Alexander Humphreys Woollcott (January 19, 1887 - January 23, 1943) was an American critic and commentator for The New Yorker magazine, a member of the Algonquin Round Table. An essayist, playwright, editor, actor, raconteur, and radio personality, he was the inspiration for Sheridan Whiteside, the main character in the play The Man Who Came to Dinner (1939). (Click here for full Wikipedia article)
A combination of Little Nell and Lady Macbeth. (on Dorothy Parker)
A hick town is one in which there is no place to go where you shouldn't be.
A sensitive, creative artist with a fine sense of double-entry bookkeping. (re: Samuel Goldwyn)
All the things I really like to do are either illegal, immoral, or fattening.
Germany was the cause of Hitler as much as Chicago is responsible for the Chicago Tribune.
His huff arrived and he departed in it.
I am tired of hearing that democracy doesn't work. Of course it doesn't work. We are supposed to work it.
I have no need of your God-damned sympathy; I wish only to be
entertained by some of your grosser reminiscences.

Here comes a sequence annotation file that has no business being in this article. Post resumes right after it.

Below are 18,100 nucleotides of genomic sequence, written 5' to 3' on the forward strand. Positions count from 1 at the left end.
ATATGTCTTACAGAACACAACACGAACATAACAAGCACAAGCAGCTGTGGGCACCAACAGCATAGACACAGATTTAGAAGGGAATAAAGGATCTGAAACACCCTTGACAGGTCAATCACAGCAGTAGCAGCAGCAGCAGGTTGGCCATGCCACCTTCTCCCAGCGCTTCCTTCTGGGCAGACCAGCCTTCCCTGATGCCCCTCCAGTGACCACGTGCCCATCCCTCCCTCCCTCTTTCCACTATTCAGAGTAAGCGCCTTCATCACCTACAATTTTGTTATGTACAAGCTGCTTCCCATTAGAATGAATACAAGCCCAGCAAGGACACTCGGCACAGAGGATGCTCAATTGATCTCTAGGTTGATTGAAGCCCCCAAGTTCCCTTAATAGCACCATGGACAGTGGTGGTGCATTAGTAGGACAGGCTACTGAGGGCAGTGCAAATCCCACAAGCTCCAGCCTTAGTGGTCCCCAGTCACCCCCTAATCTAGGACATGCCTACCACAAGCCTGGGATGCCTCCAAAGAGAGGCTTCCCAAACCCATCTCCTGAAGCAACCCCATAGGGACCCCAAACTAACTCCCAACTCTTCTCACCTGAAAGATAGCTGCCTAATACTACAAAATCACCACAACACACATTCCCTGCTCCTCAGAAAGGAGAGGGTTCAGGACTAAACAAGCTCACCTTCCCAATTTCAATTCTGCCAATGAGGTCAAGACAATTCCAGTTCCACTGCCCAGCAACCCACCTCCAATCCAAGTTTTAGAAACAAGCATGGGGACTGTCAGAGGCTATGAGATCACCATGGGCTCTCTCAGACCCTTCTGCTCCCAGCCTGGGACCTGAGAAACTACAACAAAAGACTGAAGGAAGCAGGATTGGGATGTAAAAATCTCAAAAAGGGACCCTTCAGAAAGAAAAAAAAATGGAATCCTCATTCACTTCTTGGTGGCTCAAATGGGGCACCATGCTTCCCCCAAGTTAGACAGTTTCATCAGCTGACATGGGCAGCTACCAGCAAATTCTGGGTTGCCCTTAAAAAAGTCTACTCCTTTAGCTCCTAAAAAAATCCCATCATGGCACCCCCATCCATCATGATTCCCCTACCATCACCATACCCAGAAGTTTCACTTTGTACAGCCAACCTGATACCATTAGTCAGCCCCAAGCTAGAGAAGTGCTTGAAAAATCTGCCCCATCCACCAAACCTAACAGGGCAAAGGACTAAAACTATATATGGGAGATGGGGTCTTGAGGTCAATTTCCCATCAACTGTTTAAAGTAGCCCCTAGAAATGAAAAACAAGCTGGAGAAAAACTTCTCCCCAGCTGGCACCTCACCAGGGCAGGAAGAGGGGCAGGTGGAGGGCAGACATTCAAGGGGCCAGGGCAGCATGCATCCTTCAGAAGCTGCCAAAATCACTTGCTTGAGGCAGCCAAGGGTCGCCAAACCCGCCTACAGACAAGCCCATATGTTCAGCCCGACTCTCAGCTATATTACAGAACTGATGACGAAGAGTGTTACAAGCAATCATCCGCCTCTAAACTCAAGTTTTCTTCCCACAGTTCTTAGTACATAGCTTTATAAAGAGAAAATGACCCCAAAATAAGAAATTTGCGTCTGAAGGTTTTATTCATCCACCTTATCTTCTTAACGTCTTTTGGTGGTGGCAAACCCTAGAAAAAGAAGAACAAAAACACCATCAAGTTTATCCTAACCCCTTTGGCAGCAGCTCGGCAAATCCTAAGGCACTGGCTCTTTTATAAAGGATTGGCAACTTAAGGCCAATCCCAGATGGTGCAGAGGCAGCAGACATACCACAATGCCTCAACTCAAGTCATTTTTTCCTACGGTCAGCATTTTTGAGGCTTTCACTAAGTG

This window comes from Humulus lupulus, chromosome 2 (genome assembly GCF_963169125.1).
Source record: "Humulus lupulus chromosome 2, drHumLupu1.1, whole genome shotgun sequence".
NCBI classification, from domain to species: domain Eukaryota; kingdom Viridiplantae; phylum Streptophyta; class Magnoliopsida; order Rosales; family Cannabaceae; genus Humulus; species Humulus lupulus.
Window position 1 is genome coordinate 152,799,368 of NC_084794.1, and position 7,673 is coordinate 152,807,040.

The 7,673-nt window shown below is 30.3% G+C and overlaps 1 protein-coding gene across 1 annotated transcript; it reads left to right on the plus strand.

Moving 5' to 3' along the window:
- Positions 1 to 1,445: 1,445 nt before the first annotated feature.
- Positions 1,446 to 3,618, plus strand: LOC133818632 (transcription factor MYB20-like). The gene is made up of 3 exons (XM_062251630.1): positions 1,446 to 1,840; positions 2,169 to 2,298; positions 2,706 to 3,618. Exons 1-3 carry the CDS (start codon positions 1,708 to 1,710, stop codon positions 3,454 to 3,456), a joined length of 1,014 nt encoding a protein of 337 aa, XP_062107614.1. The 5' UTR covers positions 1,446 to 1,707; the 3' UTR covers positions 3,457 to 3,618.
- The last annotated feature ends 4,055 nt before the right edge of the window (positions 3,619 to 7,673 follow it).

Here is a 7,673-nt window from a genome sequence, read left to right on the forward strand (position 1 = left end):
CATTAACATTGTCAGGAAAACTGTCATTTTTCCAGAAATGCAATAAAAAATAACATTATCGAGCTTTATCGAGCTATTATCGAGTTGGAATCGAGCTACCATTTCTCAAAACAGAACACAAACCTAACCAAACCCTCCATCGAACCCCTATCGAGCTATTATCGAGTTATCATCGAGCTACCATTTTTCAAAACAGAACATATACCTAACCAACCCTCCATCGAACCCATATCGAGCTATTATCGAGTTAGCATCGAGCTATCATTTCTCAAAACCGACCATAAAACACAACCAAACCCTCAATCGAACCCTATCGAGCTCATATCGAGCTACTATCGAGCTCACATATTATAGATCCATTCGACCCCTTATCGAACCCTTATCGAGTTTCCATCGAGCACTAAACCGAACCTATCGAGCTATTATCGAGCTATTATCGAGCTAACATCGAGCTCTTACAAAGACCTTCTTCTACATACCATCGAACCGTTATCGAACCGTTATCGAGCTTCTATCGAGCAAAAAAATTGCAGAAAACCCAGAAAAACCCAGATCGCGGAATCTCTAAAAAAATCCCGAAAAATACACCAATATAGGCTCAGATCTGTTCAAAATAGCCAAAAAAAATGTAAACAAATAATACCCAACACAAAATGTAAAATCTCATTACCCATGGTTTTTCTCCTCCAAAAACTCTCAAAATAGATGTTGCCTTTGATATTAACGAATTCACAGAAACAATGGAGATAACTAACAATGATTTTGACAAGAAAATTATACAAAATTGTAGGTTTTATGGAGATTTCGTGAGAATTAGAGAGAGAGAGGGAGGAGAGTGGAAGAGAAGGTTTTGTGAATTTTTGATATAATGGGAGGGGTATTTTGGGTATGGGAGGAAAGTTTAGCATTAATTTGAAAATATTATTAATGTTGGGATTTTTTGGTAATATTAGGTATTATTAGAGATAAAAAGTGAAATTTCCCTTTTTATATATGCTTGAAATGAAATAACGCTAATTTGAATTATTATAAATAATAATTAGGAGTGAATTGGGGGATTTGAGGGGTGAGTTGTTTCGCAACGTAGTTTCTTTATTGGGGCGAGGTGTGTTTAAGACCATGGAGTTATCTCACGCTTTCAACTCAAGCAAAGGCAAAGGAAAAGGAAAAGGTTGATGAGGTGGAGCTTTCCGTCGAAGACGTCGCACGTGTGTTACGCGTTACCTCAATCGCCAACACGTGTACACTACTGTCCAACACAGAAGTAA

(In a reply to a get well card)
In the world we must be unworldly, in the theatre the actor must be untheatrical.
It comes from the likes of you! Take what you can get! Grab the chances as they come along! Act in hallways! Sing in doorways! Dance in cellars!
Many of us spend half our time wishing for things we could have if we didn't spend half our time wishing.
Nothing risqué, nothing gained.
Reading Proust is like bathing in someone else's dirty water.
The English have an extraordinary ability for flying into a great calm.
The scenery in the play was beautiful, but the actors got in front of it.
The two oldest professions in the world- ruined by amateurs. (re: acting and prostitution)
There is no such thing in anyone's life as an unimportant day.
To all things clergic
I am allergic.
You haven't lived until you died in New York.
(January 19 is also the birthday of Edgar Allan Poe.)